What researchers have found is people themselves tend to stretch the truth about how much time they spend at work, a finding that places John Robinson’s Time Use Survey research into question (the next one is due to be release later this month). While many of his respondentsclaimed to work up to 80 hours, many of them really only worked 60. Even back in 1998, the self-reporting methodology was called into a question.

This finding drives home a point The Power of Slow makes, well, time and again.

Time is a subjective thing.

But the folks at LSE, Harvard and elsewhere believe they can translate time into money by quantifying productivity through hours work and profits made. The point of diminishing returns is an important one to make. And I’m relieved to see they’ve factored that into the equation.

The underlying motivation for looking at how CEOs spend their time (as reported by their assistants who have a stronghold on their calendars) is to find the correlation between how CEOs spend their time and firm performance.

Reconstructed from their time use diary, researchers were able to determine what they did when:

• Activities type (meetings, phone calls, travel)
• People they interact with (e.g. function, links with the firm)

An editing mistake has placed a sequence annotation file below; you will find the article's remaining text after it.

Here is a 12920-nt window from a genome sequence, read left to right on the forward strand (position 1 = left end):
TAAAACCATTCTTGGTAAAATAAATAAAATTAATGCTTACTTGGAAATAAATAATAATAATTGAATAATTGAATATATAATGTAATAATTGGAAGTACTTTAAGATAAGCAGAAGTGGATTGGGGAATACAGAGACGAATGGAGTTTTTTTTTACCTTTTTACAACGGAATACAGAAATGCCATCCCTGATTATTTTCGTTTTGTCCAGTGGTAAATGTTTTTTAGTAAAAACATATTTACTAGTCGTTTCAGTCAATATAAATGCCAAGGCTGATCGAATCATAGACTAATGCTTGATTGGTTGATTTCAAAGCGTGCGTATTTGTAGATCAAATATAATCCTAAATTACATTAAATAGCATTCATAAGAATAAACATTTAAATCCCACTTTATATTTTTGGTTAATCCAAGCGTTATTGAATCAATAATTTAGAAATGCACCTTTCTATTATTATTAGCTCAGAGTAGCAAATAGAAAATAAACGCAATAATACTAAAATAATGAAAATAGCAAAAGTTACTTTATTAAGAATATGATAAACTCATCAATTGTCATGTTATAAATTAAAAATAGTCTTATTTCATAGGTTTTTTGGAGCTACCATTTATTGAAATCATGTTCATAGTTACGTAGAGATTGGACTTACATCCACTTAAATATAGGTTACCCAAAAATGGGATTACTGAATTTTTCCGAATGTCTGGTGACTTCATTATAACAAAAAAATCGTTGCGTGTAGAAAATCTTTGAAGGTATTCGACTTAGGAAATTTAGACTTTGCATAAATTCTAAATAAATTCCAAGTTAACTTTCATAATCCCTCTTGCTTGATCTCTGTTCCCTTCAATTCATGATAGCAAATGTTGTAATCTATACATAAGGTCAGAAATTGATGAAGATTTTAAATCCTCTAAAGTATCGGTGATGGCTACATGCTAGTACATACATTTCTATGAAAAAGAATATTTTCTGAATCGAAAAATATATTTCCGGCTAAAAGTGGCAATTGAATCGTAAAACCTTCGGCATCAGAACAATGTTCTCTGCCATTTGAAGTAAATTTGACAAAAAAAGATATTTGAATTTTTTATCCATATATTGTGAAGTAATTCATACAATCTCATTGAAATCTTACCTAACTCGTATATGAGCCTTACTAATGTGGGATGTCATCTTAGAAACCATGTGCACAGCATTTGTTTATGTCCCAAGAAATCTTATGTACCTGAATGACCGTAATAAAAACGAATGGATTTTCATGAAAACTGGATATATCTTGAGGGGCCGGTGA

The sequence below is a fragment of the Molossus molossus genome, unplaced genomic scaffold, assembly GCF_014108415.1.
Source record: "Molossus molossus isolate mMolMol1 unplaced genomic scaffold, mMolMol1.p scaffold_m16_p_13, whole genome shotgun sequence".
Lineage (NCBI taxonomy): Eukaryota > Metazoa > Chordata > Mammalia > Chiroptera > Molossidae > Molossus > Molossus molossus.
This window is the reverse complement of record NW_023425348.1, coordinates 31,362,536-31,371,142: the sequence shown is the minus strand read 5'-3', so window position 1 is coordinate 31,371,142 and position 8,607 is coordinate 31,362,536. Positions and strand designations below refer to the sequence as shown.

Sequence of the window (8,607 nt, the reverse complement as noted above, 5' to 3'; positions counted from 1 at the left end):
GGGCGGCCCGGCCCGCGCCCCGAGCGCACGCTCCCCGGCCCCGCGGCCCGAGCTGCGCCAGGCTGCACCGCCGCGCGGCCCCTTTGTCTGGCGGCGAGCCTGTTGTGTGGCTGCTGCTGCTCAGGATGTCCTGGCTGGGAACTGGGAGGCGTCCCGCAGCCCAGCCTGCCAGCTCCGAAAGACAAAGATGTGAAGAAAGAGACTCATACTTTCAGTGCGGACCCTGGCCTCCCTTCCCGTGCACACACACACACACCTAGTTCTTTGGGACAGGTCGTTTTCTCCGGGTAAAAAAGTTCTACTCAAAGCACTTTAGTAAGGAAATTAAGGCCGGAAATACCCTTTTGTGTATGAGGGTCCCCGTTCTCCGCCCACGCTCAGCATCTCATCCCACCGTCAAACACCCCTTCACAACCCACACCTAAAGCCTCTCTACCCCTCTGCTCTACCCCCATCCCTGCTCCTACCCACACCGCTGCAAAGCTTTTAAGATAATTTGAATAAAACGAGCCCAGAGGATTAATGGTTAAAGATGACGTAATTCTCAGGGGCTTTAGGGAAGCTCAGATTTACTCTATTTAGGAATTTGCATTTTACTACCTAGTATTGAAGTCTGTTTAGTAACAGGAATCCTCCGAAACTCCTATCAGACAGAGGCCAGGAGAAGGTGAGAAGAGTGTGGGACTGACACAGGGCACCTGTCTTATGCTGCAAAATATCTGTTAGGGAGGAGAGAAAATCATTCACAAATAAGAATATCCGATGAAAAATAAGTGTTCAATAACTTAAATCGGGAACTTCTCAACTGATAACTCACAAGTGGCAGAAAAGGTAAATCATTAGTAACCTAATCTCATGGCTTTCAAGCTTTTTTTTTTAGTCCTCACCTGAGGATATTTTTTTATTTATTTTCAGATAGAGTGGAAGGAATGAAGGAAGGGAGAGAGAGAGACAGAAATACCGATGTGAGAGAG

• Physical location (e.g. HQ vs out of firm)
• Scheduling (e.g. planned vs. unplanned)

And they found that there is indeed a point of diminishing return. But for one percentage point rise in work hours translated into a 2.14% increase in productivity (as defined by revenue per employee). Interestingly, however, researchers dissected how they spent their time and the ability to translate that into direct productivity. For instance, meeting with employees brought more productivity than meeting with consultants or other outsourced personnel.

So how you spend your time really does matter.

According to Jason Fried and David Heinemeir, authors of Rework, “[workaholics] don’t save the day, they just use it up. The real hero is already home because she figured out a faster way to get things done. (page 26)”

So there is power in slow. Working less, and smarter, can translate into higher productivity.

The question is where is your pivotal point? Does working 20 additional hours to an already heavy workload really give you 20 hours’ more productivity? I think not.

Throwing money (consulting hours) at a problem won’t necessarily result in a higher return. There is a balance.

And that’s when you need to push yourself away from your computer, take a walk down the hall, snap off the lights and call it a day.

Or go on vacation, like we are tomorrow. How many work hours are enough depends on you. Research shows we all have our pain point.

And remember: there are only 168 hours a week. What will you do with yours?

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This morning I drove 90 minutes round trip for a 90-minute meeting. It was a woman’s networking group that convenes at lunch every month or so to talk about our evolution. It’s aptly called the Evolve Network, and today in particular I was encouraged by the amount of talent in the room.

I became acutely aware of what a resource we women are, not only to each other, but to the world at large.

Talent Management magazine recently reported on the fact that women’s income is rapidly increasing compared to men’s; we’re at a whopping 81 cents to every man’s dollar (hey, I remember when it was 75!), yet companies aren’t always swift to adopt a more women-friendly atmosphere.